2. Identify the characteristics, issues, and tasks of each stage.
    3. Describe the major obstacles to successful implementation of social welfare policy.
  6. Compare and contrast the relationship among social problems, social policies, and social programs.
    1. Discuss social problems, social policies, and social programs.
    2. Explain both the formal and informal processes that interact to define social problems, social policies, and social programs.
    3. Explain the relationship among social problems, social policies, and social programs.
    4. Identify key social, political, and economic factors that influence the relationships among social problems, social policies, and social programs.
  7. Demonstrate skills associated with each stage of the policy process, including needs assessment, proposal development, budget, ratification, problem planning, implementation, and evaluation.
    1. Explain the skills associated with each stage of the policy process.
    2. Apply the skills associated with each stage of the policy process to a specific social problem addressed by a specific social program.
  8. Use policy knowledge and skill to identify an unmet client need or service gap, and prepare a program service component.
    1. Identify a social policy sector being served locally.
    2. Develop a needs assessment strategy to determine an unmet client need or service gap in this sector.
    3. Develop a program service component, including policy to address the identified unmet need or service gap.
Evaluation Criteria/Policies:

Students must demonstrate proficiency on all CCPOs at a minimal 75 percent level to successfully complete the course. The grade will be determined using the Delaware Tech grading system:

92 100 = A
83 91 = B
75 82 = C
0 74 = F

Students should refer to the Student Handbook for information on the Academic Standing Policy, the Academic Integrity Policy, Student Rights and Responsibilities, and other policies relevant to their academic progress.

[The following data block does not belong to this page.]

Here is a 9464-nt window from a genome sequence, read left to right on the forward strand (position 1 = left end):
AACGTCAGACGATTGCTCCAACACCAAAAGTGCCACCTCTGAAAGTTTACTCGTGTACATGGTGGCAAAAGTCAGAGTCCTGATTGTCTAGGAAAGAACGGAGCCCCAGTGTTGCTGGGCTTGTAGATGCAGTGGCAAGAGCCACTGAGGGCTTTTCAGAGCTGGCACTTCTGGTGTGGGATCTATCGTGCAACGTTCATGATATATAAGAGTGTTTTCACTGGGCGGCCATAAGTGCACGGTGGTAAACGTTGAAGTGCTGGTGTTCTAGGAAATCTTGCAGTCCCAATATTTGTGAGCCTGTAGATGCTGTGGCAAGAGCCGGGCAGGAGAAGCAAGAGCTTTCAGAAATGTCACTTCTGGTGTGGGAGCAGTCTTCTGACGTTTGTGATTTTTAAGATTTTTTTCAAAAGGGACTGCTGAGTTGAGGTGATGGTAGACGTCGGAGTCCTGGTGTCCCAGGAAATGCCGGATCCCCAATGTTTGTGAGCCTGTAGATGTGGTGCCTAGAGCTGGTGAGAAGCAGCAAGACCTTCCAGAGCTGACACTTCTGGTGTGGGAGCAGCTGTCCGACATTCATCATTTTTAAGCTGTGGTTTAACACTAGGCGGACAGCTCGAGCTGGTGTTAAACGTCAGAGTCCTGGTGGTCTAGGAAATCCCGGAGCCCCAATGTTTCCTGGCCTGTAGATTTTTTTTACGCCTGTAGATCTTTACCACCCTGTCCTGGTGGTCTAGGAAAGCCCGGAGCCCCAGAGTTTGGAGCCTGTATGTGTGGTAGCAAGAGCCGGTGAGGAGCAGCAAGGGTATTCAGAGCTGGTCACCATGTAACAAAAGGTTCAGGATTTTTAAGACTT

Core Curriculum Competencies (CCCs are the competencies every graduate will develop):
  1. Apply clear and effective communication skills.
  2. Use critical thinking to solve problems.
  3. Collaborate to achieve a common goal.
  4. Demonstrate professional and ethical conduct.
  5. Use information literacy for effective vocational and/or academic research.
  6. Apply quantitative reasoning and/or scientific inquiry to solve practical problems.
Program Graduate Competencies (PGCs are the competencies every graduate will develop specific to his or her major):
  1. Create and maintain effective and professional documents relevant to Human Services agencies.
  2. Interact ethically and professionally within the Human Services field.
  3. Apply information to identify client’s strengths, weaknesses, and resources to create a treatment plan.
  4. Provide effective client services at an entry level by utilizing professional Human Services principles and practices.
  5. Establish effective working relationships within the Human Services arena.
  6. Apply basic management and leadership skills in Human Services environments, including time management, organization, and the ability to follow directions.
  7. Utilize feedback to assess the effect of oneself on Human Services outcomes and make adjustments accordingly.
Disabilities Support Statement:

The College is committed to providing reasonable accommodations for students with disabilities. Students are encouraged to schedule an appointment with the campus Disabilities Support Counselor to request an accommodation needed due to a disability. A listing of campus Disabilities Support Counselors and contact information can be found at the disabilities services web page or visit the campus Advising Center.

Minimum Technology Requirements:
Minimum technology requirements for online, hybrid, video conferencing and web conferencing courses.